Interpretable Representation Learning for Visual Intelligence

Abstract: Recent progress of deep neural networks in computer vision and machine learning has enabled transformative applications across robotics, healthcare, and security. However, despite the superior performance of the deep neural networks, it remains challenging to understand their inner workings and explain their output predictions. My research has pioneered several novel approaches for opening up the “black box” of neural networks used in vision tasks. In this talk, I will first show that objects and other meaningful concepts emerge as a consequence of recognizing scenes. A network dissection approach is further introduced to automatically identify the emergent concepts and quantify their interpretability. Then I will describe an approach that can efficiently explain the output prediction for any given image. It sheds light on the decision-making process of the networks and why they succeed or fail. Finally, I will talk about ongoing efforts toward learning efficient and interpretable deep representations for video event understanding and applications in robotics and medical image analysis.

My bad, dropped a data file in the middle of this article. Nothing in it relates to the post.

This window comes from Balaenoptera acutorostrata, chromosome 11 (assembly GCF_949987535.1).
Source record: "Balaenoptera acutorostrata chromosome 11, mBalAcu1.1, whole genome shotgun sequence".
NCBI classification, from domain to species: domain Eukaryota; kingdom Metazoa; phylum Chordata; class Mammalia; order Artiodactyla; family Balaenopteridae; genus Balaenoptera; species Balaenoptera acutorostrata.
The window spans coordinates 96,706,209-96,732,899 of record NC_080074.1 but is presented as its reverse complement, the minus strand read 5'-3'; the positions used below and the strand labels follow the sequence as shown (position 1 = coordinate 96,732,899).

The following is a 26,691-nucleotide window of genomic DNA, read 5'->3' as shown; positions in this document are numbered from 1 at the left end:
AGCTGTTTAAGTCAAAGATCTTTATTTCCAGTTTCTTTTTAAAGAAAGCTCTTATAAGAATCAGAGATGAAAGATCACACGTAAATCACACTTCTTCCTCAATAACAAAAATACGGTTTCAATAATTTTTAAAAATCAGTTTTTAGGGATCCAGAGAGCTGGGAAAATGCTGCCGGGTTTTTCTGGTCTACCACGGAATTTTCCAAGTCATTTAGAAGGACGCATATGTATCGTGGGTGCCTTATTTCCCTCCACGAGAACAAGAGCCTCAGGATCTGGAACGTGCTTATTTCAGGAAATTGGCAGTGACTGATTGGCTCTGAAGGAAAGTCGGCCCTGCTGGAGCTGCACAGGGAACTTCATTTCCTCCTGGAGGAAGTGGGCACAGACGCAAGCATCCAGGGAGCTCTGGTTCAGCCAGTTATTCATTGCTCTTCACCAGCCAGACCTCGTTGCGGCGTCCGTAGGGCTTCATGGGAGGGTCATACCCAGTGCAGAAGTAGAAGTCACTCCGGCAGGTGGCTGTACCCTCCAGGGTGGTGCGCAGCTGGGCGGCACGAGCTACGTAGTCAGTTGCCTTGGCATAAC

Bio: Bolei Zhou is a doctoral candidate in computer science at Massachusetts Institute of Technology. His research is in computer vision and machine learning, focusing on visual recognition and interpretable deep learning. He received the Facebook Fellowship, Microsoft Research Fellowship, MIT Greater China Fellowship, and his research was featured in media outlets such as TechCrunch, Quartz, and MIT News.

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